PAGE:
| || “To-Day’s Yesterday” |
by Russell Blaiklock (as by Rice Ray)
First publication: Wonder Stories, Jan 1934
Cavanaugh, a movie’s sound engineer, realizes that the complex wiring on the movie set has transported a microphone to another time, and Cavanaugh’s assistant, Wilson, then transports himself to that time, too.
| || “The First Chapter of the Radio War” |
aka “The Missing Chapter of the Radio War”
by Ralph Milne Farley
First publication: Fantasy Magazine, Feb 1934
As we all know, the 1932 story, The Radio War, of how John Farley Pease fought the Siberians in the year 2000 involved no time travel. But wait! Just how did Ralph Milne Farley get ahold of the story of the future Pease’s war exploits? That story was told in the 1934 fanzine, Fantasy Magazine (published by megafans Julius Schwartz, Ray Palmer, Mortimer Weisinger, and Forry Ackerman) as a missing part of the first chapter of The Radio War.
In addition to his various tricks of magic, this young Chinaman had another typically Oriental trait, namely that of being able to commune with his ancestors.
| || “The Retreat from Utopia” |
by Wallace West
First publication: Astounding, Mar 1934
A newspaper reporter from 2175 describes his strict, puritan world where nobody is happy because nothing ever happens, and even the criminals off in Borneo refuse to rejoin that society, so the story’s 1934 narrator visits the future to set things right.
| || “The Mentanicals” |
by Francis Flagg
First publication: Amazing, Apr 1934
On a whim, the handsome Captain Bronson, adventurer and yacht captain for the multimillionaire Olson Smith, steps into the time machine of the quirky Professor Stringer and presses the Wellsian lever forward, whereupon he finds himself in a future world populated by stupid beastly men and smooth, cylindrical robots.
Professor Stringer threw open the laboratory door and turned on the lights. We saw it then, an odd machine, shiny and rounded, occupying the center of the workshop floor. I had been drinking, you will recollect, and my powers of observation were not at their best. It was the same with the others. When I questioned them later, they could give no adequate description of it. “So this,” said Olson Smith rather flatly, “is a time machine.” The doctor walked about—a little unsteadily I noticed—and viewed it from all angles. “The passenger,” said the Professor, “sits here. Notice this lever on the graduated face of the dial; it controls the machine. Turn it this way from Zero and one travels into the past; throw it ahead and one travels into the future. The return of the lever to Zero will return the machine to the point of departure in time. The electronic flow. . . .” he went into obscure details. “Will it work?” demanded the Doctor.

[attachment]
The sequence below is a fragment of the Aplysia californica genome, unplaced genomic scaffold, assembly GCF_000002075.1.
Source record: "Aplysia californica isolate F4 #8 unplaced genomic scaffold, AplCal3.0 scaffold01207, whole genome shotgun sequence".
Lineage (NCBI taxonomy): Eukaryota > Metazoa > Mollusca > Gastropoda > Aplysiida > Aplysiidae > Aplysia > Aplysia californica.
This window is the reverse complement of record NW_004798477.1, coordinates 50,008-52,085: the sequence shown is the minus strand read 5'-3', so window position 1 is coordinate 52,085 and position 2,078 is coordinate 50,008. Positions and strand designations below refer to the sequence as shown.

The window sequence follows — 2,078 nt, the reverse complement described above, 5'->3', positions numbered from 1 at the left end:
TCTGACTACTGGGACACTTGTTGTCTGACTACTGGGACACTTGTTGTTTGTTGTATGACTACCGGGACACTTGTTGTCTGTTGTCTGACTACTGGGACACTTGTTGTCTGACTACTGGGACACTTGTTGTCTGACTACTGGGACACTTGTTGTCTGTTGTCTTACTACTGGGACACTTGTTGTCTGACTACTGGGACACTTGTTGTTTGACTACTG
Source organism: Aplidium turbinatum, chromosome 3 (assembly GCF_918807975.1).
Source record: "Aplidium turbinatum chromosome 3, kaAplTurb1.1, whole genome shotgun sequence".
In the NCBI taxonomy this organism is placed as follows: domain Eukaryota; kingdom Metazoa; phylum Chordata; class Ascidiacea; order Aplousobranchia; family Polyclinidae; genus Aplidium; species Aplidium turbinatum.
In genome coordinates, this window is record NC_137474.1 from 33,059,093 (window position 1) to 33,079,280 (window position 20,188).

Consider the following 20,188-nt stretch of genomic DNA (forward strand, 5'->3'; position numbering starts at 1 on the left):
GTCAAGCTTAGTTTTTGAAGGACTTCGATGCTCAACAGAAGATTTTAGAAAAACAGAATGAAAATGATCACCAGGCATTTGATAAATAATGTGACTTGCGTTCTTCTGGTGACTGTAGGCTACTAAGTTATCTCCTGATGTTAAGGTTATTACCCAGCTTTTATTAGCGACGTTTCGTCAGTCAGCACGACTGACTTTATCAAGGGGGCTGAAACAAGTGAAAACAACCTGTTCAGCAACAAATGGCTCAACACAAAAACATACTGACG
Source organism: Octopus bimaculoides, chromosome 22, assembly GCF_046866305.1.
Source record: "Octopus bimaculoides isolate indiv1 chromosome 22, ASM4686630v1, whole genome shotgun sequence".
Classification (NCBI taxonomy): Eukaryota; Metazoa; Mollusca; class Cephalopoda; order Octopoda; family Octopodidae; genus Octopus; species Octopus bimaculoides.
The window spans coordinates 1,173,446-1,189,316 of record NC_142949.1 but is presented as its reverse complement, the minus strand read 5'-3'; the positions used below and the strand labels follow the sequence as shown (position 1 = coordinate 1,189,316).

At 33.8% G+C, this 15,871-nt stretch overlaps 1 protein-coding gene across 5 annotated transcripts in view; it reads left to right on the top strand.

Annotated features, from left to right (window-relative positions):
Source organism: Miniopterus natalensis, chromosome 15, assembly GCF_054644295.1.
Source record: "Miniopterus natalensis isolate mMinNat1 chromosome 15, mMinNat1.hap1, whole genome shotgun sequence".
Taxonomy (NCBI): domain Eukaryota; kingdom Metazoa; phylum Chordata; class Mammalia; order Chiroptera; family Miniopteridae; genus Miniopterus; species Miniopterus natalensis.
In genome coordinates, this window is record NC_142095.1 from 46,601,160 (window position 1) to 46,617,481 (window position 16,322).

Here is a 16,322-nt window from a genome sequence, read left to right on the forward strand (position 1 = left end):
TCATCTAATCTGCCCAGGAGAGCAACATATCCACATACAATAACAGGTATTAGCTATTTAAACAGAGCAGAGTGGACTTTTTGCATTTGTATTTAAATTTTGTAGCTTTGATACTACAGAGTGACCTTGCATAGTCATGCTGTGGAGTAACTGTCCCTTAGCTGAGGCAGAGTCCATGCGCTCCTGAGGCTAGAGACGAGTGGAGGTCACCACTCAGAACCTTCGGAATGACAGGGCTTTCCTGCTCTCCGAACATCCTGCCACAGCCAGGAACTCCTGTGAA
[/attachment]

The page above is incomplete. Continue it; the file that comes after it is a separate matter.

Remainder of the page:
| || “Inflexure” |
by H.L. Gold (as by Clyde Crane Campbell)
First publication: Astounding, Oct 1934
Some rogue object passing through the solar system manages to merge together all people from all times of Earth.
I’m over the Caroline Islands, longitude 158° 23´ west, latitude 8° 30´ north. There’re millions of people drowning all around me. What shall I do?
H.L. Gold, Master Traveller
H.L. Gold wrote the earliest story of different eras living side-by-side because of some sort of time storm or, as he called it, an “Inflexure.” But even without that innovation, Gold would deserve an award for the volumes of time travel stories he published as the first Galaxy editor.
| || “Twilight” |
by John W. Campbell, Jr. (as by Don Stuart)
First publication: Astounding, Nov 1934
In 1932, James Waters Bendell picks up a magnificently sculpted hitchhiker named Ares Sen Kenlin (the Sen means he’s a scientist, but Waters is just a name) who says that he’s trying to get back to his home time (3059) from seven million years in the future—a time when mankind has atrophied because of their reliance on machines.
They stand about, little misshapen men with huge heads. But their heads contain only brains. They had machines that could think—but somebody turned them off a long time ago, and no one knew how to start them again. That was the trouble with them. They had wonderful brains. Far better than yours or mine. But it must have been millions of years ago when they were turned off, too, and they just hadn’t thought since then. Kindly little people.
John W. Campbell, Jr., Master Traveller
Campbell’s three time travel stories were published under his pseudonym of Don Stuart before he took over the reins of Astounding, and even together they would not justify the prestigious Master Traveller Citation. But the number of classic time travel yarns he brought to light at Astounding and Analog make him more than worthy.
|Close, but No Time Travel|
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Before the Dawn by Eric Temple Bell [viewing the past ]